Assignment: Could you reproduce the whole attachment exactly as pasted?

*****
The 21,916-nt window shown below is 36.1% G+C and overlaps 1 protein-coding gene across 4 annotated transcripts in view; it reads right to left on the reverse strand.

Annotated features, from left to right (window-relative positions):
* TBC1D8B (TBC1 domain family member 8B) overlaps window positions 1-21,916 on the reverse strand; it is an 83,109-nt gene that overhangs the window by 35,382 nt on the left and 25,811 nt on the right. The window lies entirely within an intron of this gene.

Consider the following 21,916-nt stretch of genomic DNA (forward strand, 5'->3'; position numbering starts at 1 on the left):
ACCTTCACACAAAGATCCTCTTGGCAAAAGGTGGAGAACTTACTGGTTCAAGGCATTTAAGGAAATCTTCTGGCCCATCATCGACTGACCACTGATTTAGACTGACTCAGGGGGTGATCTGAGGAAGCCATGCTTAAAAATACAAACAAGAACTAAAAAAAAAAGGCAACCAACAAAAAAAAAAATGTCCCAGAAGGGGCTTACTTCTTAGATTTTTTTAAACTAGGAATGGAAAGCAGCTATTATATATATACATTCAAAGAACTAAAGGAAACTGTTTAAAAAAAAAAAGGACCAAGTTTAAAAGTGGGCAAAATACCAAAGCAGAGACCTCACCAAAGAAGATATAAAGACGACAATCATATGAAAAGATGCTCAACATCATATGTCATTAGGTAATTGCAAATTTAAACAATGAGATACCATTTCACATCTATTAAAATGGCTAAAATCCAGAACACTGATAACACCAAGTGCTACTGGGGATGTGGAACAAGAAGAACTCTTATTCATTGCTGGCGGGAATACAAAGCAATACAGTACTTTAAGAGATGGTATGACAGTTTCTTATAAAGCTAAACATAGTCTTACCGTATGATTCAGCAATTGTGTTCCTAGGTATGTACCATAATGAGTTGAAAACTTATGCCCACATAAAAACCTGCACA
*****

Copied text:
The 21,916-nt window shown below is 36.1% G+C and overlaps 1 protein-coding gene across 4 annotated transcripts in view; it reads right to left on the reverse strand.

Annotated features, from left to right (window-relative positions):
* TBC1D8B (TBC1 domain family member 8B) overlaps window positions 1-21,916 on the reverse strand; it is an 83,109-nt gene that overhangs the window by 35,382 nt on the left and 25,811 nt on the right. The window lies entirely within an intron of this gene.

Consider the following 21,916-nt stretch of genomic DNA (forward strand, 5'->3'; position numbering starts at 1 on the left):
ACCTTCACACAAAGATCCTCTTGGCAAAAGGTGGAGAACTTACTGGTTCAAGGCATTTAAGGAAATCTTCTGGCCCATCATCGACTGACCACTGATTTAGACTGACTCAGGGGGTGATCTGAGGAAGCCATGCTTAAAAATACAAACAAGAACTAAAAAAAAAAGGCAACCAACAAAAAAAAAAATGTCCCAGAAGGGGCTTACTTCTTAGATTTTTTTAAACTAGGAATGGAAAGCAGCTATTATATATATACATTCAAAGAACTAAAGGAAACTGTTTAAAAAAAAAAAGGACCAAGTTTAAAAGTGGGCAAAATACCAAAGCAGAGACCTCACCAAAGAAGATATAAAGACGACAATCATATGAAAAGATGCTCAACATCATATGTCATTAGGTAATTGCAAATTTAAACAATGAGATACCATTTCACATCTATTAAAATGGCTAAAATCCAGAACACTGATAACACCAAGTGCTACTGGGGATGTGGAACAAGAAGAACTCTTATTCATTGCTGGCGGGAATACAAAGCAATACAGTACTTTAAGAGATGGTATGACAGTTTCTTATAAAGCTAAACATAGTCTTACCGTATGATTCAGCAATTGTGTTCCTAGGTATGTACCATAATGAGTTGAAAACTTATGCCCACATAAAAACCTGCACA